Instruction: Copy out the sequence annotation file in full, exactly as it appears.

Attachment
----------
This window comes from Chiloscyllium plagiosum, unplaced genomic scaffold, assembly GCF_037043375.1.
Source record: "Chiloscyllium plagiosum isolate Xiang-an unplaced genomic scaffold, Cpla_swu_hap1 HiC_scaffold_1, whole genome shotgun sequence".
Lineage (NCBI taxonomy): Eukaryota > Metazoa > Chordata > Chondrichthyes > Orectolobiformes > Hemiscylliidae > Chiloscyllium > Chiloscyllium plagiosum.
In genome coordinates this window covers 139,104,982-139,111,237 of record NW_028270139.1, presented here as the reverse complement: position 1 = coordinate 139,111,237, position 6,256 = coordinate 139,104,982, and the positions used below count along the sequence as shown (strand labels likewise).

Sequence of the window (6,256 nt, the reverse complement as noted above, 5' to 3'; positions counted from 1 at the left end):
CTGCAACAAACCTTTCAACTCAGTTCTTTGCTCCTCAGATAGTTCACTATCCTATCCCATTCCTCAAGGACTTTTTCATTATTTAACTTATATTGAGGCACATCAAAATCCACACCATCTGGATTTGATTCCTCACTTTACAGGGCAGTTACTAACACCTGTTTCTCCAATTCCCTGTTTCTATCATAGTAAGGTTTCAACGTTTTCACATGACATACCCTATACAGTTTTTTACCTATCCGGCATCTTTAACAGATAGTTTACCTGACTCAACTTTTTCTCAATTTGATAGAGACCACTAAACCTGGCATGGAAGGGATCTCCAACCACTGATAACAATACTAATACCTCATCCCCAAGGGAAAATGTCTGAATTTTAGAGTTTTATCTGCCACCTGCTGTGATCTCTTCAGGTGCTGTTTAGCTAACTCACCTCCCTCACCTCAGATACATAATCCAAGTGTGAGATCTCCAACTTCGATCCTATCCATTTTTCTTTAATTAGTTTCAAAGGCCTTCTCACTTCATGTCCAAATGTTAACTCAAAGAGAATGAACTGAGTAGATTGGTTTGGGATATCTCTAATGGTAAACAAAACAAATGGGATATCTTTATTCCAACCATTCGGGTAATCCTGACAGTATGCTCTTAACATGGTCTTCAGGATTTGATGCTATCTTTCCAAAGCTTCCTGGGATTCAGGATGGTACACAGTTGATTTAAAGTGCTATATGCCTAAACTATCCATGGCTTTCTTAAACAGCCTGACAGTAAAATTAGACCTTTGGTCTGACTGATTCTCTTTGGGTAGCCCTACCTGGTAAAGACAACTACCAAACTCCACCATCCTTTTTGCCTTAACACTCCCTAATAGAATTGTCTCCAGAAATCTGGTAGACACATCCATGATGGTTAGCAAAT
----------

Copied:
This window comes from Chiloscyllium plagiosum, unplaced genomic scaffold, assembly GCF_037043375.1.
Source record: "Chiloscyllium plagiosum isolate Xiang-an unplaced genomic scaffold, Cpla_swu_hap1 HiC_scaffold_1, whole genome shotgun sequence".
Lineage (NCBI taxonomy): Eukaryota > Metazoa > Chordata > Chondrichthyes > Orectolobiformes > Hemiscylliidae > Chiloscyllium > Chiloscyllium plagiosum.
In genome coordinates this window covers 139,104,982-139,111,237 of record NW_028270139.1, presented here as the reverse complement: position 1 = coordinate 139,111,237, position 6,256 = coordinate 139,104,982, and the positions used below count along the sequence as shown (strand labels likewise).

Sequence of the window (6,256 nt, the reverse complement as noted above, 5' to 3'; positions counted from 1 at the left end):
CTGCAACAAACCTTTCAACTCAGTTCTTTGCTCCTCAGATAGTTCACTATCCTATCCCATTCCTCAAGGACTTTTTCATTATTTAACTTATATTGAGGCACATCAAAATCCACACCATCTGGATTTGATTCCTCACTTTACAGGGCAGTTACTAACACCTGTTTCTCCAATTCCCTGTTTCTATCATAGTAAGGTTTCAACGTTTTCACATGACATACCCTATACAGTTTTTTACCTATCCGGCATCTTTAACAGATAGTTTACCTGACTCAACTTTTTCTCAATTTGATAGAGACCACTAAACCTGGCATGGAAGGGATCTCCAACCACTGATAACAATACTAATACCTCATCCCCAAGGGAAAATGTCTGAATTTTAGAGTTTTATCTGCCACCTGCTGTGATCTCTTCAGGTGCTGTTTAGCTAACTCACCTCCCTCACCTCAGATACATAATCCAAGTGTGAGATCTCCAACTTCGATCCTATCCATTTTTCTTTAATTAGTTTCAAAGGCCTTCTCACTTCATGTCCAAATGTTAACTCAAAGAGAATGAACTGAGTAGATTGGTTTGGGATATCTCTAATGGTAAACAAAACAAATGGGATATCTTTATTCCAACCATTCGGGTAATCCTGACAGTATGCTCTTAACATGGTCTTCAGGATTTGATGCTATCTTTCCAAAGCTTCCTGGGATTCAGGATGGTACACAGTTGATTTAAAGTGCTATATGCCTAAACTATCCATGGCTTTCTTAAACAGCCTGACAGTAAAATTAGACCTTTGGTCTGACTGATTCTCTTTGGGTAGCCCTACCTGGTAAAGACAACTACCAAACTCCACCATCCTTTTTGCCTTAACACTCCCTAATAGAATTGTCTCCAGAAATCTGGTAGACACATCCATGATGGTTAGCAAAT